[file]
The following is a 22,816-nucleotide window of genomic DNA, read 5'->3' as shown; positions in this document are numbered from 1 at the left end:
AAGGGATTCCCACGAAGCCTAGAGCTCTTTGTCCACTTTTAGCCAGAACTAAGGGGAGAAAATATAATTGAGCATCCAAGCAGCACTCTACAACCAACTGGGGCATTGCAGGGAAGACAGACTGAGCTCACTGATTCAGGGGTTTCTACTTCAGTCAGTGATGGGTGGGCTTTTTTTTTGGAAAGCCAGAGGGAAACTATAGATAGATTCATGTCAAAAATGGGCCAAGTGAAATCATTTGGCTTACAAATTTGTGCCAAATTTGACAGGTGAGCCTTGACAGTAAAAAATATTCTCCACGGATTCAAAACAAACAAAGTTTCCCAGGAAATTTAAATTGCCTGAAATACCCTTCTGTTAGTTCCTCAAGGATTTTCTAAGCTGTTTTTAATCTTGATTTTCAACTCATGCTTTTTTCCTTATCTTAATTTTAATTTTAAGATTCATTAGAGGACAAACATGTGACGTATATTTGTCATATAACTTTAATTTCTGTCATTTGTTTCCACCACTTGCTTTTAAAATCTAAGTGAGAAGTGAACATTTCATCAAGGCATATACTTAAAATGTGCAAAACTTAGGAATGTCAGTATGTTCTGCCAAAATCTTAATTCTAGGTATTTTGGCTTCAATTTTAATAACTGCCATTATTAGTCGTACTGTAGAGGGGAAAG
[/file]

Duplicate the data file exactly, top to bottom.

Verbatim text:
The following is a 22,816-nucleotide window of genomic DNA, read 5'->3' as shown; positions in this document are numbered from 1 at the left end:
AAGGGATTCCCACGAAGCCTAGAGCTCTTTGTCCACTTTTAGCCAGAACTAAGGGGAGAAAATATAATTGAGCATCCAAGCAGCACTCTACAACCAACTGGGGCATTGCAGGGAAGACAGACTGAGCTCACTGATTCAGGGGTTTCTACTTCAGTCAGTGATGGGTGGGCTTTTTTTTTGGAAAGCCAGAGGGAAACTATAGATAGATTCATGTCAAAAATGGGCCAAGTGAAATCATTTGGCTTACAAATTTGTGCCAAATTTGACAGGTGAGCCTTGACAGTAAAAAATATTCTCCACGGATTCAAAACAAACAAAGTTTCCCAGGAAATTTAAATTGCCTGAAATACCCTTCTGTTAGTTCCTCAAGGATTTTCTAAGCTGTTTTTAATCTTGATTTTCAACTCATGCTTTTTTCCTTATCTTAATTTTAATTTTAAGATTCATTAGAGGACAAACATGTGACGTATATTTGTCATATAACTTTAATTTCTGTCATTTGTTTCCACCACTTGCTTTTAAAATCTAAGTGAGAAGTGAACATTTCATCAAGGCATATACTTAAAATGTGCAAAACTTAGGAATGTCAGTATGTTCTGCCAAAATCTTAATTCTAGGTATTTTGGCTTCAATTTTAATAACTGCCATTATTAGTCGTACTGTAGAGGGGAAAG